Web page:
The propagation of regional recessions
AbstractThis paper develops a framework for inferring common Markov-switching components in a panel data set with large cross-section and time-series dimensions. We apply the framework to studying similarities and differences across U.S. states in the timing of business cycles. We hypothesize that there exists a small number of cluster designations, with individual states in a given cluster sharing certain business cycle characteristics. We find that although oil-producing and agricultural states can sometimes experience a separate recession from the rest of the United States, for the most part, differences across states appear to be a matter of timing, with some states entering recession or recovering before others.
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Bibliographic InfoPaper provided by Federal Reserve Bank of St. Louis in its series Working Papers with number 2009-013.
Date of creation: 2009
Date of revision:
Other versions of this item:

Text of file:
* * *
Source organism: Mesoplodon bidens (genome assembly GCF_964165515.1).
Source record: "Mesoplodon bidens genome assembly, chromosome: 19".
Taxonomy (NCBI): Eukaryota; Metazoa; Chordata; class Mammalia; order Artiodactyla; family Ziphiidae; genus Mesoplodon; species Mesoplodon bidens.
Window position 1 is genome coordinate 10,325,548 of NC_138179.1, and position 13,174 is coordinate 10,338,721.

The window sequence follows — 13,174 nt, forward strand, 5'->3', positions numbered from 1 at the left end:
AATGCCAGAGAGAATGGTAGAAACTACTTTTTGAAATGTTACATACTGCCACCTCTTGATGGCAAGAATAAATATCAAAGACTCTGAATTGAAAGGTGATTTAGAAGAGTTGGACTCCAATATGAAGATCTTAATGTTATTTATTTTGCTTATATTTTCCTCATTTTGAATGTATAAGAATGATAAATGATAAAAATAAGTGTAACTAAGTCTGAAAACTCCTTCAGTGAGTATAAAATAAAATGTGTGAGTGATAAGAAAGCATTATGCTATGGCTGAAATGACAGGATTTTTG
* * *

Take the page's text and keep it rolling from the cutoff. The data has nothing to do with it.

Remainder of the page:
- C11 - Mathematical and Quantitative Methods - - Econometric and Statistical Methods and Methodology: General - - - Bayesian Analysis: General
- C32 - Mathematical and Quantitative Methods - - Multiple or Simultaneous Equation Models; Multiple Variables - - - Time-Series Models; Dynamic Quantile Regressions; Dynamic Treatment Effect Models; Diffusion Processes
- E32 - Macroeconomics and Monetary Economics - - Prices, Business Fluctuations, and Cycles - - - Business Fluctuations; Cycles
This paper has been announced in the following NEP Reports:
- NEP-ALL-2009-08-02 (All new papers)
- NEP-BEC-2009-08-02 (Business Economics)
- NEP-CBA-2009-08-02 (Central Banking)
- NEP-ECM-2009-08-02 (Econometrics)
- NEP-MAC-2009-08-02 (Macroeconomics)
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